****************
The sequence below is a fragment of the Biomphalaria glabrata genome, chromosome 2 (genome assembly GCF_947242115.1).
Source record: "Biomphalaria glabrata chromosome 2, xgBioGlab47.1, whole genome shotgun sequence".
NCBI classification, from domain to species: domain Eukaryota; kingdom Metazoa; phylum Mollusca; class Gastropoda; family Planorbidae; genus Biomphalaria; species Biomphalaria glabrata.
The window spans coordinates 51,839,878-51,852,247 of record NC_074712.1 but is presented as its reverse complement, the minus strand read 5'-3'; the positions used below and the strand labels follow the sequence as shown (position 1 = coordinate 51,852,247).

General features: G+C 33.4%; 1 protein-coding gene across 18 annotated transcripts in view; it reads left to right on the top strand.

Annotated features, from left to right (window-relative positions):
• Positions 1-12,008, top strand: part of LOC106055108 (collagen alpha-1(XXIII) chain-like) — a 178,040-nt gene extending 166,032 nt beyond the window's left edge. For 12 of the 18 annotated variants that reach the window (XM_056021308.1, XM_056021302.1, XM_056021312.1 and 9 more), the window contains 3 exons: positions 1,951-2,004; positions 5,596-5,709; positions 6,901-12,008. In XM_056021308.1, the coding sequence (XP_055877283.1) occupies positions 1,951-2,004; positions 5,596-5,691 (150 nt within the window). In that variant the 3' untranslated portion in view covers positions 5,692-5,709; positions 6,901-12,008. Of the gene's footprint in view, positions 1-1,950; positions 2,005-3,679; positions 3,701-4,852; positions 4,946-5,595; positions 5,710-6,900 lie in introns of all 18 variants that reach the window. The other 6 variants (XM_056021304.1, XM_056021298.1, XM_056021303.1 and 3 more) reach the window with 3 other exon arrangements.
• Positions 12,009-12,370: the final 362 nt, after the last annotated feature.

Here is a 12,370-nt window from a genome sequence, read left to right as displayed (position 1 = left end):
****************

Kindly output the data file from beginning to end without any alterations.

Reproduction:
The sequence below is a fragment of the Biomphalaria glabrata genome, chromosome 2 (genome assembly GCF_947242115.1).
Source record: "Biomphalaria glabrata chromosome 2, xgBioGlab47.1, whole genome shotgun sequence".
NCBI classification, from domain to species: domain Eukaryota; kingdom Metazoa; phylum Mollusca; class Gastropoda; family Planorbidae; genus Biomphalaria; species Biomphalaria glabrata.
The window spans coordinates 51,839,878-51,852,247 of record NC_074712.1 but is presented as its reverse complement, the minus strand read 5'-3'; the positions used below and the strand labels follow the sequence as shown (position 1 = coordinate 51,852,247).

General features: G+C 33.4%; 1 protein-coding gene across 18 annotated transcripts in view; it reads left to right on the top strand.

Annotated features, from left to right (window-relative positions):
• Positions 1-12,008, top strand: part of LOC106055108 (collagen alpha-1(XXIII) chain-like) — a 178,040-nt gene extending 166,032 nt beyond the window's left edge. For 12 of the 18 annotated variants that reach the window (XM_056021308.1, XM_056021302.1, XM_056021312.1 and 9 more), the window contains 3 exons: positions 1,951-2,004; positions 5,596-5,709; positions 6,901-12,008. In XM_056021308.1, the coding sequence (XP_055877283.1) occupies positions 1,951-2,004; positions 5,596-5,691 (150 nt within the window). In that variant the 3' untranslated portion in view covers positions 5,692-5,709; positions 6,901-12,008. Of the gene's footprint in view, positions 1-1,950; positions 2,005-3,679; positions 3,701-4,852; positions 4,946-5,595; positions 5,710-6,900 lie in introns of all 18 variants that reach the window. The other 6 variants (XM_056021304.1, XM_056021298.1, XM_056021303.1 and 3 more) reach the window with 3 other exon arrangements.
• Positions 12,009-12,370: the final 362 nt, after the last annotated feature.

Here is a 12,370-nt window from a genome sequence, read left to right as displayed (position 1 = left end):